On ABC news Egypt’s vice President Omar Suleiman (who has a notoriously bad human rights record) stated that Egypt likes the necessary “culture of democracy” to make the changes demanded by protesters. As anyone reading my blog knows, I have often noted that democracy rests on certain cultural attributes which, if not present, could cause not only failure of democracy, but instability and chaos. So on its face, Suleiman’s argument seems valid. While many see it as a rationalization of holding on to power, there is a logic to it. Yet when examined more closely, his argument is fatally flawed.
Suleiman would no doubt point to the current difficulties establishing democracy in Iraq and Afghanistan, as well as the fact that even western democracies had trouble becoming established. Early democracies in Germany and Japan in the 1920s gave way to militaristic dictatorships which started wars. France is on its fifth Republic. Even the US only recently fit the modern definition of democracy; early on it had slavery, women couldn’t vote, and other attributes that now would be unacceptable. Playing on fear of radical Islam, Suleiman would warn that the Muslim Brotherhood could “take over.” He could also hint that changes in Egypt might end the Israeli-Egyptian peace agreement. Sufficiently fearful, the West might decide to back the autocrat over the freedom fighters.
Yet, the problem with Suleiman’s argument is that it is being used as an excuse to hold on to power. On September 11, 1971 Egypt’s current constitution was passed, with Anwar Sadat proclaiming that Egypt would become a democracy. However, since Egypt like the rest of the region had no experience with democracy, Sadat feared opening it up too fast. Instead he limited competition, created the NDP (Nationalist party – Sadat and Mubarak’s party) and Amal, then the Labor party originally headed by Sadat’s brother in law. The competition would carefully controlled between a left of center and a right of center party.
This wasn’t a bad idea in 1971. Egyptians would get used to voting, get used to competition between parties, and over time develop a so-called ‘culture of democracy.’ Yet for that to happen, the guided democracy would have to allow peaceful transfers of power between the “allowed” parties, and increase the range of tolerated debate. Even Iran has done that. Egypt, however, has gone the other direction.
Sadat died in 1981, and Mubarak has ruled ever since. In the last election he had 88% of the vote. Egypt’s “guided democracy” has become a sham democracy, simply a way to rationalize continued power by an NDP which acts more like a mafia gang than a peoples’ government. The main opposition party is the New Wafd party, which in the last parliamentary election got six seats compared to 420 for the NDP. (There were 69 independents elected, mostly from the banned Muslim Brotherhood). Simply, the NDP and Mubarak’s inner elite have been comfortable simply ruling autocratically, with no effort or concern about building a culture of democracy. That’s why the protesters don’t want to back down.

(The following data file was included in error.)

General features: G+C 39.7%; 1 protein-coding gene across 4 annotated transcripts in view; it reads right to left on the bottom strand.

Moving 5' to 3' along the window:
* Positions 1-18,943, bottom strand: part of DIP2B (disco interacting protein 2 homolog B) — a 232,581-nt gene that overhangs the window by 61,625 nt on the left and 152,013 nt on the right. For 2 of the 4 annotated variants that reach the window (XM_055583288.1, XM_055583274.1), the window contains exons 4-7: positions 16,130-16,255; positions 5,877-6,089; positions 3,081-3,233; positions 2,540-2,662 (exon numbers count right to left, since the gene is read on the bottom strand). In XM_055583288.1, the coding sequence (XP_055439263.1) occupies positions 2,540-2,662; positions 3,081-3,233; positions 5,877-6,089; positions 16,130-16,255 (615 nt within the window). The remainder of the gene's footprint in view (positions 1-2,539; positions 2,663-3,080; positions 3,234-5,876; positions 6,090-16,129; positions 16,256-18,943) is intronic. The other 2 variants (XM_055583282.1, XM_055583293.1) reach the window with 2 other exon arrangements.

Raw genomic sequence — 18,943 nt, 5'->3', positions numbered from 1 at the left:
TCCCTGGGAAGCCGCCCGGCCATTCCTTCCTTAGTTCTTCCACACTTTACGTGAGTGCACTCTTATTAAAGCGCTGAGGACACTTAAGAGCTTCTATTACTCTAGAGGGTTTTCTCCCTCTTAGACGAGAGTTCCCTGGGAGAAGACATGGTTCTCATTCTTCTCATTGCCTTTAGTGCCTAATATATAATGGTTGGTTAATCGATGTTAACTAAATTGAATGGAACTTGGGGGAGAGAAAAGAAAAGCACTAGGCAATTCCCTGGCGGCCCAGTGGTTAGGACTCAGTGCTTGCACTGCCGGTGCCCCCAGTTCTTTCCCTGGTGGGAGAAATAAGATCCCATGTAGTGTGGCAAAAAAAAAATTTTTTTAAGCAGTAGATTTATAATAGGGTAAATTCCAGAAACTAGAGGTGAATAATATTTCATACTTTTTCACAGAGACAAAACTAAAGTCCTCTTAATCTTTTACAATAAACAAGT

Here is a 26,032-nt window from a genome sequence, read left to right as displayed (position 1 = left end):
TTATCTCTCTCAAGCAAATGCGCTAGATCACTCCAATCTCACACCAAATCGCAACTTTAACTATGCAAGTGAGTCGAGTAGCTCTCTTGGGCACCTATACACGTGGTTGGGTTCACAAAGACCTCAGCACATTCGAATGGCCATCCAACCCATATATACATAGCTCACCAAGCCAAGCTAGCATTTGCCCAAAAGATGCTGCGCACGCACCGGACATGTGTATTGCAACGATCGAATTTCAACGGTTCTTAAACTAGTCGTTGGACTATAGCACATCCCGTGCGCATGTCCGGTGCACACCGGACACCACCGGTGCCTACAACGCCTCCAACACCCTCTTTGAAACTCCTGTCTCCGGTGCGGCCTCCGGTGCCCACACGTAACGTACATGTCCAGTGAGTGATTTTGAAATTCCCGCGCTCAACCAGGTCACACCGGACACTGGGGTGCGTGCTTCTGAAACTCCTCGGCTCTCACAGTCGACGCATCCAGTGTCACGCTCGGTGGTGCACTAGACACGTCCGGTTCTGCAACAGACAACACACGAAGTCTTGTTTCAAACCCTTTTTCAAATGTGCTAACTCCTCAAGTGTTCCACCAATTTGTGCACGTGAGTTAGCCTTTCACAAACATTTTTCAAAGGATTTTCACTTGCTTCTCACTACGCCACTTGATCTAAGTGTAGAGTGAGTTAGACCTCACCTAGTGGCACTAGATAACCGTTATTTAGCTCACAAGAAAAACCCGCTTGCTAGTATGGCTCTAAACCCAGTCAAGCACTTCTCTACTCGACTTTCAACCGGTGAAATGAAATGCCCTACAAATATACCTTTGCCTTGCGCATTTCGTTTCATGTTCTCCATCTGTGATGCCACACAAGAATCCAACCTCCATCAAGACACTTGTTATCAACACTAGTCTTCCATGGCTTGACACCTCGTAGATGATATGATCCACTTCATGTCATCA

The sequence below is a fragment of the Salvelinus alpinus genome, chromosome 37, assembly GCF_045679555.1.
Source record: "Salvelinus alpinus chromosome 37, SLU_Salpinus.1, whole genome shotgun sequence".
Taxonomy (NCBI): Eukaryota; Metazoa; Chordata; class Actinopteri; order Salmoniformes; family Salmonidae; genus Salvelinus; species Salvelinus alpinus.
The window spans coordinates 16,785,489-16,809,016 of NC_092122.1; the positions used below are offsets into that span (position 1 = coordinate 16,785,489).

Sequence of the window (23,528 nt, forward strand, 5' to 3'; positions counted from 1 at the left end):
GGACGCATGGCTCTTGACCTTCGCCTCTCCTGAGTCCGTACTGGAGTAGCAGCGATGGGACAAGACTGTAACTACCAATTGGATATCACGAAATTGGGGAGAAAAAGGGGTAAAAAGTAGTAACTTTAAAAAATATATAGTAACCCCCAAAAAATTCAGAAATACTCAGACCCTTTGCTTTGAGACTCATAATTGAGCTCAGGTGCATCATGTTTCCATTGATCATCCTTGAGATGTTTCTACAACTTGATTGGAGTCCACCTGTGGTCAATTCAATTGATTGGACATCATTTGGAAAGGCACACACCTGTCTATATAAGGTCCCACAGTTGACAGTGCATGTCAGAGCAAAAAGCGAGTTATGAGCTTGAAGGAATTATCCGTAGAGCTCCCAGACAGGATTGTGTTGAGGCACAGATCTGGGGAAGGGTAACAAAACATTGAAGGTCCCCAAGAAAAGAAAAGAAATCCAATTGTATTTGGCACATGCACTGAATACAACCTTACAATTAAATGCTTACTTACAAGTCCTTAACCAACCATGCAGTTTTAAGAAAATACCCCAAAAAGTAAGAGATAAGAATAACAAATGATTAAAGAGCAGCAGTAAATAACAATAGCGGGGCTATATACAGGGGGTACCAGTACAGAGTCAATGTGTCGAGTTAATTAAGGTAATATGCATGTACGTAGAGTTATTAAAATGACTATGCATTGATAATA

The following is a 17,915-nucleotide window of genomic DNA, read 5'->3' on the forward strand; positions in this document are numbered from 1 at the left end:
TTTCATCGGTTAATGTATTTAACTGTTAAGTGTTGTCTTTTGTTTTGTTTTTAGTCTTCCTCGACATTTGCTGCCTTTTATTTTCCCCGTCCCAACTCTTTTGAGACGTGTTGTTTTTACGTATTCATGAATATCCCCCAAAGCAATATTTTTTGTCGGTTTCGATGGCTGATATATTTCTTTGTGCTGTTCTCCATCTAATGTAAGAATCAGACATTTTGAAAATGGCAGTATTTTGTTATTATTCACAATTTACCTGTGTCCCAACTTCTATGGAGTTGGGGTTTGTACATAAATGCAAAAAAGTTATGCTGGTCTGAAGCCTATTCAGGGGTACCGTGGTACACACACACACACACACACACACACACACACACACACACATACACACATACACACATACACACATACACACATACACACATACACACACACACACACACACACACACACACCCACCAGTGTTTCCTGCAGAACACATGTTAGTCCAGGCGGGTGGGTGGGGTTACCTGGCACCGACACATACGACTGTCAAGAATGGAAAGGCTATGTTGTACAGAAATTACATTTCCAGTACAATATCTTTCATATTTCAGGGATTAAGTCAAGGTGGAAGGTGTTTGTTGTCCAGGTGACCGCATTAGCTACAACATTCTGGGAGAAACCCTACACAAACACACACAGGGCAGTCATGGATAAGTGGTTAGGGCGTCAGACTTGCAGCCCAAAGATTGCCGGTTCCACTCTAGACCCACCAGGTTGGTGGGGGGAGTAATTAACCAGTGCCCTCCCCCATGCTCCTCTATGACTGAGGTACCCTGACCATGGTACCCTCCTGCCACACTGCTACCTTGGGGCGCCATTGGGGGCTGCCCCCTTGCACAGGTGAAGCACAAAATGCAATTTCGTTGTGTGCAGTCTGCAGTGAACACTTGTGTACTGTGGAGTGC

What this means is that even if Suleiman is right, keeping the current regime in place to guide a transition makes no sense. They have proven that they don’t want democracy. They have had forty years to create guided democracy and they’ve instead used Sadat’s constitution as a rationale to simply hold on to power and expand corruption. The protesters are right to demand Mubarak quit and that a new caretaker regime of opposition leaders plan the transition. The old guard wants to hang on to power because they don’t want to be arrested for corruption or get off the gravy train.
So is Suleiman right in his argument, even if he and the NDP gang are the wrong ones to trust for a transition to something different? In part, yes. Democracies are very difficult to create and maintain. There are groups in Egypt who would prefer to grab power and not relinquish it. It is a rocky path to a true functioning democratic polity. However, the fact that half of Egypt’s population is under 24, and willing to take to the streets is a sign that they are a transformative generation. They aren’t going to have the patience of their elders, and they are more connected to the modern world than ever before. Informed by al jazeera, connected through Twitter, Facebook, and other forms of new media, they are ready to lead the country in a new direction. The old “guided democracy” isn’t enough.
If a trusted group of opposition leaders could work with technocrats to keep the system functioning while rules for new elections are planned, you could get a guided transition. It need not be a sudden jolt to pure democracy, but it will be a series of reforms that will move Egypt discernibly away from tyranny and towards freedom. If the leaders are trusted by the people, they’ll have patience. They have no reason to show patience to the old guard.
And if Egypt can move towards a true culture of democracy, then they can lead the Arab world in that direction. Arabs can develop their own path to modernity rather than being pushed there at gun point as was done in Iraq. So while Suleiman may have a point, it’s no reason for the old gang to cling to power, and no reason not to start a transition to actually build and develop a culture of democracy. The NDP is a relic from a different era. Egypt is ready for generational change.